Re: What are race promoters promoting?
Susan S. Chin (firstname.lastname@example.org)
Thu, 28 Nov 1996 16:37:48 GMT
: What are these sub-species? Name them.
This will hopefully be my last post on this topic. It is evident that the
two sides will never agree, perhaps because of fundamental differences in
our backgrounds and approaches to Anthropology, political ideology, or
whatever. It hardly matters. Some things I'd like to clear up are the
Race as a biological concept does exist, however:
1. It doesn't mean there are finite categories of races. By insisting
that there must be for races to be "real," those who reject race as a
biological reality because there are "no universal criteria" in which to
group people into races in any meaningful way are the REAL typologists.
How can races exist if we can't find a biological way to group people
into them, seems to be the argument of the race deniers. Maybe if we
stopped using the term "race" with its socio-political baggage and came
up with a new term altogether, that might be more useful, and less
emotionally charged. Race here is used to describe and interpret the
biological differences we see (phenotype) between people and to account
for those differences. There is nothing discrete about human variation,
but there is a pattern to it. This pattern is due to the evolutionary
origins of each population geographically.
Also in my original post, reference to 3 major racial groups only meant
what it said "racial groupings" by geography: Africa, Asia and Europe. If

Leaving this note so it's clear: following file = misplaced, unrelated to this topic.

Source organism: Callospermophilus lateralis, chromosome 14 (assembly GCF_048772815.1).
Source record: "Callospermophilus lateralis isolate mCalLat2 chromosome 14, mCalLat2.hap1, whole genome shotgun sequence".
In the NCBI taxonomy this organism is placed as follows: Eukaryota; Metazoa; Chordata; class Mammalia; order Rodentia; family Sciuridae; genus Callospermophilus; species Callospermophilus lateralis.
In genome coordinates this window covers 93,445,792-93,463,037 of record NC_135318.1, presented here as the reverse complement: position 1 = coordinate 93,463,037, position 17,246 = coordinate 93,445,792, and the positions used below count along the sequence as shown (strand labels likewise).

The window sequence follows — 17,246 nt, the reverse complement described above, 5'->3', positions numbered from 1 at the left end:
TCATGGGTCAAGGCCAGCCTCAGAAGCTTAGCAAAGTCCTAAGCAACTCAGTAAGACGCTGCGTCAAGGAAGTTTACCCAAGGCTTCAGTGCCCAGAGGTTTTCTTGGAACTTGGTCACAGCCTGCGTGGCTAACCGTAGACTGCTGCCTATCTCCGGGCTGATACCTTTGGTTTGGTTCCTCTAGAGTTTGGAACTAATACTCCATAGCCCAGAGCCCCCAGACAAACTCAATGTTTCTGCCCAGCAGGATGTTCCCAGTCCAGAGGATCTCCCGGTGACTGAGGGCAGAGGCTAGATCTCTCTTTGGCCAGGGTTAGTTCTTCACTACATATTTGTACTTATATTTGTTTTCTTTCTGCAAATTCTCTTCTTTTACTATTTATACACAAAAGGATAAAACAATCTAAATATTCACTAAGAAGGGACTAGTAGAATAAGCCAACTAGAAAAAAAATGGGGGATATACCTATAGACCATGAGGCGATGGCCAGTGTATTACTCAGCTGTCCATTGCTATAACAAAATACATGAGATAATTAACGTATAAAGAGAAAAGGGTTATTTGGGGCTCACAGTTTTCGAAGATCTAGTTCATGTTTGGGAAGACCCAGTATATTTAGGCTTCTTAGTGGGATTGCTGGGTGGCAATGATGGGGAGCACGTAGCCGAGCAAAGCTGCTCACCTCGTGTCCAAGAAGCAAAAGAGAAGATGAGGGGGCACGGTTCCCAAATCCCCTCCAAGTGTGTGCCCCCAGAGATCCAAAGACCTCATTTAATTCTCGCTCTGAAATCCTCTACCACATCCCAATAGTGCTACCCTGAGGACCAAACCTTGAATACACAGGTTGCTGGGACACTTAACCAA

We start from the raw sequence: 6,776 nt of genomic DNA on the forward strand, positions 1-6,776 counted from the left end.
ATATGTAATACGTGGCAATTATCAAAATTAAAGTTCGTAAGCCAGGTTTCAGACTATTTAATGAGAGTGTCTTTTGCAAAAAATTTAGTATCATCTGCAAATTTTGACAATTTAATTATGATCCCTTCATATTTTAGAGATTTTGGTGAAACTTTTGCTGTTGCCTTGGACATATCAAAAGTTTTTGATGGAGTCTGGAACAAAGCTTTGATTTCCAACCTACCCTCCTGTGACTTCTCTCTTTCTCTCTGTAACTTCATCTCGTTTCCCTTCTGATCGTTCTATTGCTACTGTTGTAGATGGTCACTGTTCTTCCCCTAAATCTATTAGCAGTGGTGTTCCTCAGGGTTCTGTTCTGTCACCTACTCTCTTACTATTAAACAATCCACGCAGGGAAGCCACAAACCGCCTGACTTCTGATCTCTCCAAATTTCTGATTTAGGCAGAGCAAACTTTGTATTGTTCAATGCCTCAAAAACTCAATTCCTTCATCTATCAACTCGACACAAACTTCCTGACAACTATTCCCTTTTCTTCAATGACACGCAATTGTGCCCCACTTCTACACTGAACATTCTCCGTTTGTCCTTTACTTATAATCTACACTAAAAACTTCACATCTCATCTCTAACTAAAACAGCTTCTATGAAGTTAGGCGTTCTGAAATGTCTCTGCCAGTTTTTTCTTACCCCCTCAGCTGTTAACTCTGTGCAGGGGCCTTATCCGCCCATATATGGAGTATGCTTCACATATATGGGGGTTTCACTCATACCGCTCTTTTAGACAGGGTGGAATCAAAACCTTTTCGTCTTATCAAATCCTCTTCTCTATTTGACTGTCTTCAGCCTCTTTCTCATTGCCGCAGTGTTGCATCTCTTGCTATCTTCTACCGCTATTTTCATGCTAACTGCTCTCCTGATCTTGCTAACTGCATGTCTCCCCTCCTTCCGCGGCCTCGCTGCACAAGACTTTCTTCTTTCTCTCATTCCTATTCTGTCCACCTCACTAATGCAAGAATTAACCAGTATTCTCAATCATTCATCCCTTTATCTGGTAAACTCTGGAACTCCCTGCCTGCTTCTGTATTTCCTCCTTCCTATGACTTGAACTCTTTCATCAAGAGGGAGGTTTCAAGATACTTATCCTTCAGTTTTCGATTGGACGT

there are more, fine. It doesn't negate the race concept at all if there
are. In no way did it imply that there were only 3 "races" of people. Big
difference there! And no way would I agree to that one.
2. When Physical Anthropologists say that "no satisfactory" way to group
people by races, do they really mean that therefore, race is meaningless,
because we can't group them, or just that we can't find criteria for
grouping them? There is a difference.
3. Also, I never said that genetic relatedness was not important in the race
concept, just that the geographical and evolutionary history of a population
is more significant. Race is determined largely by adaptations of the
ancestral populations through time (vast amounts of time, upwards of 10K
yrs) The current populations we see today, may not exhibit the
characteristics we would expect of people in that environment, or they
may differ from others in that same environment. But this is the case
because one of the other group did not always live in that habitat during
which time they adapted biologically to the said environment. It's not
always as simple as this obviously, but that is my general idea of why
races exist and human variation differs in a significant patterned way.
4. If races didn't exist biologically, why are some people still
resistant to "Inter-racial" marriages? What are they opposed to then,
especially if culturally as in the United States, there isn't a huge
difference for many assimilated groups?
5. Race as a biological concept in no way negates cultural adapatations
significance. However, as stated earlier, racial differences had already
established itself by the time cultural adaptations and "inter-marriages"
occurred. Why else would they be called that?
6. Race as biological reality does not require typological thinking
either. It is merely a way to describe significant biological, phenotypic
differences between individuals which are heritable. Some phenotypic
characteristics are not genetic. However, many are. How else would those
who feel race isn't biologically significant to account for differences
in phenotypic differences in facial, body, and physiological differences
: What were those races again, and where are they?
: --Greg Keyes
As I said earlier, this discussion isn't going anywhere. We have two
different views, there you go.
Happy Thanksgiving to those who celebrate it today!